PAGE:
Thin structures and slender structures span more than ten orders of magnitude in scale; the examples include arches, buildings, toys, plants, and, down to micro-scales, membranes, flagella and cilia. Although the solid mechanics to describe such structures has a long history of studies over a few centuries, its new paradigm relevant to form, geometry and functionality is currently growing in physics communities. In this article, we review a modern framework for mechanics of slender structures and recent advances, highlighting the underlying common themes in seemingly disparate fields in physics.
We are searching for a CP-violating rare decay of the neutral kaon: KL0→π0νν(¯) at the Japan Proton Accelerator Research Complex (J-PARC) to explore new physics beyond the Standard Model in the particle physics. Based on the data taken in 2015, we set an upper limit on the branching ratio of 3×10-9 at the 90% confidence level; improving the current world record by an order of magnitude. This is just the first step of our quest for new physics beyond the Standard Model. We will continue exploring uncharted territory by increasing the beam intensity, and by upgrading our detector based on the knowledge obtained at each sensitivity level.
Graphene played a key historical role in the development of topological insulators (TIs)―materials that exhibit an electrically inert interior yet form exotic metals at their boundary. However, realization of the TI state and quantum-spin-Hall effect in graphene devices has remained an outstanding challenge dating back to the inception of the field of TIs. Graphene’s exceptionally weak spin-orbit coupling—stemming from carbon’s low mass―poses the primary obstacle. We experimentally and theoretically study artificially enhanced spin-orbit coupling in graphene via random decoration with dilute Bi2Te3 nanoparticles. Remarkably, multi-terminal resistance measurements suggest the presence of helical edge states characteristic of a quantum-spin-Hall phase; the magnetic-field and temperature dependence of the resistance peaks, X-ray photoelectron spectra, scanning tunneling spectroscopy, and first-principles calculations further support this scenario. These observations highlight a pathway to spintronics and quantum-information applications in graphene-based quantum-spin-Hall platforms.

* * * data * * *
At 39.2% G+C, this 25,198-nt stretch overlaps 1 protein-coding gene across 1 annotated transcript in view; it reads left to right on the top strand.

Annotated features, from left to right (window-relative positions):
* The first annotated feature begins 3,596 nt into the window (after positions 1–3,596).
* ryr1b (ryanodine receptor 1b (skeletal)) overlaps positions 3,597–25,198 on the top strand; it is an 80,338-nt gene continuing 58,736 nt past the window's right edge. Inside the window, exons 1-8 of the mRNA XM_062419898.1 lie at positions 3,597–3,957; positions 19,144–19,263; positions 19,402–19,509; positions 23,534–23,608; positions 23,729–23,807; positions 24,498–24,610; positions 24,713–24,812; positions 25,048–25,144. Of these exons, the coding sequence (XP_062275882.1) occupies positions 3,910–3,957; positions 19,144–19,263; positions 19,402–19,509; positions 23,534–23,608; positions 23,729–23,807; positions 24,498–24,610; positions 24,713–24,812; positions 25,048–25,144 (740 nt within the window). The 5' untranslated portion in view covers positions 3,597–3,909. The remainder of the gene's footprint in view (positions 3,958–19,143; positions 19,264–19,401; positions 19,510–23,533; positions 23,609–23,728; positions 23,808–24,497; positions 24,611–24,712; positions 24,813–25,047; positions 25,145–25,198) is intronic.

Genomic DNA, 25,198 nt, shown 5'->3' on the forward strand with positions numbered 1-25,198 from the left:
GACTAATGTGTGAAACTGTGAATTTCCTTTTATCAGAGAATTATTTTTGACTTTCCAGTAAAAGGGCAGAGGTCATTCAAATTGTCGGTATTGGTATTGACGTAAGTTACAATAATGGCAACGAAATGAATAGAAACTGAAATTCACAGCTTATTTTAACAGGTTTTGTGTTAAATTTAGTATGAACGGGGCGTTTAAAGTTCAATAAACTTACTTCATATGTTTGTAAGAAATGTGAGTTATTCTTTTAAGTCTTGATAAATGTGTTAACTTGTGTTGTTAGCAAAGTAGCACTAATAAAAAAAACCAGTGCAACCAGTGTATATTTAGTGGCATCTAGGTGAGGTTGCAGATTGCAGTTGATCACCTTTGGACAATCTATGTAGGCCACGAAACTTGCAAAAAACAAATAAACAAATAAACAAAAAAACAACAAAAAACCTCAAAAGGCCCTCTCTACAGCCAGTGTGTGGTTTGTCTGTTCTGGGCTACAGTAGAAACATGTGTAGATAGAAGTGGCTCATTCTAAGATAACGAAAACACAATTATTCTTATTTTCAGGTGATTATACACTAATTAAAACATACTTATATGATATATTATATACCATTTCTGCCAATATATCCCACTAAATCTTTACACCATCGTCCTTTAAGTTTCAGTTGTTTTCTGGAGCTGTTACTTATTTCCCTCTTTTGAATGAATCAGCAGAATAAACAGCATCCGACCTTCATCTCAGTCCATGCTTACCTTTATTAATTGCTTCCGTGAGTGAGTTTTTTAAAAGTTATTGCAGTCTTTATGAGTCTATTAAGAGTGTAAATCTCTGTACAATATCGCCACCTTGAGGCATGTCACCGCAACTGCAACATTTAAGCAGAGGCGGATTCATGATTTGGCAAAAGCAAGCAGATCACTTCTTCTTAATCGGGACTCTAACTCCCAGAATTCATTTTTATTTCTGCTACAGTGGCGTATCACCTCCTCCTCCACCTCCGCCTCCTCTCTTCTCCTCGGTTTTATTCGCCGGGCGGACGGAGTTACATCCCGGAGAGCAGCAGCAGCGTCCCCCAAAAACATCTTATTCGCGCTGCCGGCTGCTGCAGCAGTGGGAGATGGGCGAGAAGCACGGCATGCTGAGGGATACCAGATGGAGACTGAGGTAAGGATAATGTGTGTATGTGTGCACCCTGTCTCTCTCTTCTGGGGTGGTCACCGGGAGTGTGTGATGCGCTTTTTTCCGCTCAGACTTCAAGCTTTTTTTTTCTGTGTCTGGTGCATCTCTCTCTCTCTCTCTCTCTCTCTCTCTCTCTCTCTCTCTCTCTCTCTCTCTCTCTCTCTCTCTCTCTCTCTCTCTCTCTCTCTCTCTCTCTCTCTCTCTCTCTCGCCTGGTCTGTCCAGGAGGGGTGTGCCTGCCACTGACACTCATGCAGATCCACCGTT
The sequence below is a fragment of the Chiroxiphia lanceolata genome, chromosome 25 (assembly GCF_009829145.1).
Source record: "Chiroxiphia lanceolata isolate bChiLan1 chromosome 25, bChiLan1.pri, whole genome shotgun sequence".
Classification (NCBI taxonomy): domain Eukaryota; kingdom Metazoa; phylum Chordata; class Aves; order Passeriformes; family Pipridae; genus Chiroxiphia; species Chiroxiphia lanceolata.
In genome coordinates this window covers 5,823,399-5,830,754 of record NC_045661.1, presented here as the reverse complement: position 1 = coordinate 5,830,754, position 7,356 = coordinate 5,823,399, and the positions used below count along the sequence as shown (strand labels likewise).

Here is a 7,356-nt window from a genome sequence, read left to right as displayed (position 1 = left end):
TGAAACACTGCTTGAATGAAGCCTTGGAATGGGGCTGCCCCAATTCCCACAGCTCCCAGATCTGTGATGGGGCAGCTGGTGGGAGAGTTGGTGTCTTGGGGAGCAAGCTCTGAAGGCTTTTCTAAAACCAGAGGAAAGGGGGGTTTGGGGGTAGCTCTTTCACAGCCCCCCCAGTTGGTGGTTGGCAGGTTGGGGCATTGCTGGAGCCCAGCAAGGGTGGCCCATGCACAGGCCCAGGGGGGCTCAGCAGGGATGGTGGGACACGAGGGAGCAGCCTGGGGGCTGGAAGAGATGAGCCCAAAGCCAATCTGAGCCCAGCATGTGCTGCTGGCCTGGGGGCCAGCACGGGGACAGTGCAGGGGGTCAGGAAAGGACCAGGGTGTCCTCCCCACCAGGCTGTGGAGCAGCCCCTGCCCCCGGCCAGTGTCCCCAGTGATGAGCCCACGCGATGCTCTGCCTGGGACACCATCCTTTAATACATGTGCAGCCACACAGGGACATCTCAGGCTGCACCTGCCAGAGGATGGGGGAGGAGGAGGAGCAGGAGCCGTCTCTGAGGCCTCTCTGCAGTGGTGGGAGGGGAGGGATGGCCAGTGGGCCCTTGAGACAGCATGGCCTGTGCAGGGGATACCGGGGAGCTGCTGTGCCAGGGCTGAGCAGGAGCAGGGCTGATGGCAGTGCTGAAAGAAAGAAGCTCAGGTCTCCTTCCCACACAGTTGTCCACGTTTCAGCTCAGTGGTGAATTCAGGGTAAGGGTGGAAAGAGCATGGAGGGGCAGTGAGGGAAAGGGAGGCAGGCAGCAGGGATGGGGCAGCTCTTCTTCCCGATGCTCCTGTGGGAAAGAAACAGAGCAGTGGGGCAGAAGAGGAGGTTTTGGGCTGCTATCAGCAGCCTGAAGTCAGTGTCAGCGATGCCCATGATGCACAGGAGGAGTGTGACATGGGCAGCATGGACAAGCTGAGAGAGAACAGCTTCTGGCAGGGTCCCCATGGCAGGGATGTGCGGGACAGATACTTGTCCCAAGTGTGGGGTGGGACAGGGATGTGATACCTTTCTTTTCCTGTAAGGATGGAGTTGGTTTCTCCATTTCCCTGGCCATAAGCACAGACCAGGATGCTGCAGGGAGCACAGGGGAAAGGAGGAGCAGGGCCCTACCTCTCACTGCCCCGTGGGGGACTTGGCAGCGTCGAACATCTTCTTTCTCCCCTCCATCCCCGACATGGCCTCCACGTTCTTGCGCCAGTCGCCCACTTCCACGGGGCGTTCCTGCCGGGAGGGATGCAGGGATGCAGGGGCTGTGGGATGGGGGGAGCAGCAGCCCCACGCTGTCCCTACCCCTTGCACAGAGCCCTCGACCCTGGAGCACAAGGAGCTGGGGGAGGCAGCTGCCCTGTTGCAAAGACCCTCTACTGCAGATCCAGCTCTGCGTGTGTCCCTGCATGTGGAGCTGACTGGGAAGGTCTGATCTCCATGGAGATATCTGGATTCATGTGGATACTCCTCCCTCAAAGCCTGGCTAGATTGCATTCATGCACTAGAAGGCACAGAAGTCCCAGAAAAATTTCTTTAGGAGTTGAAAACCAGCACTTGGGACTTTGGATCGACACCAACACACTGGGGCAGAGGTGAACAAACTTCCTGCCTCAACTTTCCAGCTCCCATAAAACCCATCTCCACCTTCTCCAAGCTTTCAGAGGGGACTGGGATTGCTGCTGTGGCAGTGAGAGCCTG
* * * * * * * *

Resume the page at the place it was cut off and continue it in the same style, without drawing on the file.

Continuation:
We study the ΩΩ system in the 1S0 channel on the basis of the (2+1)-flavor lattice QCD simulations using a large volume (8.1 fm)3 and nearly physical pion mass mπ≃146 MeV. The obtained ΩΩ interaction is qualitatively similar to the central potential of the nucleon-nucleon interaction, i.e., the short range repulsion and the intermediate range attraction. We show that the attraction leads to the most strange dibaryon, di-Omega, which is located near the unitary limit. Such a system can be searched experimentally by two-Ω correlation in relativistic heavy-ion collisions.
The atomic nucleus has shell structures for both protons and neutrons with significant energy gaps occurring at particular occupation numbers. These numbers are called “magic numbers”, in analogy to the shell structure of noble gases in atomic physics. The magic numbers, which are 2, 8, 20, 28, 50, 82 and 126 protons or neutrons, suggested by Mayer and Jensen are well established in nuclei on or near the valley of stability. However, far from the valley of stability, these magic numbers can change in nuclei with a large excess of neutrons. The previous researches make it evident that the traditional shell closures at 8, 20, and 28 disappear, and that new ones at 16 and 32 are known to emerge. Here, we report on a study of the emergence of new magic number 34. The magic number 34 was predicted by a nuclear theory that well reproduces an occurrence of the magic number 16. The first experimental indication was reported by in-beam γ-ray spectroscopy of 54Ca. To identify whether magic number 34 emerges, we performed the first direct mass measurements of neutron-rich calcium isotopes beyond neutron number of 34 at the RIKEN RI Beam Factory by using the magnetic-rigidity time-of-flight technique. The atomic mass excesses of 55-57Ca were determined for the first time and provide an energy difference in Ca isotopes between neutron 2p1/2 and 1f5/2 orbitals. The experimental results identify the experimental signature of a sizable energy gap in 54Ca.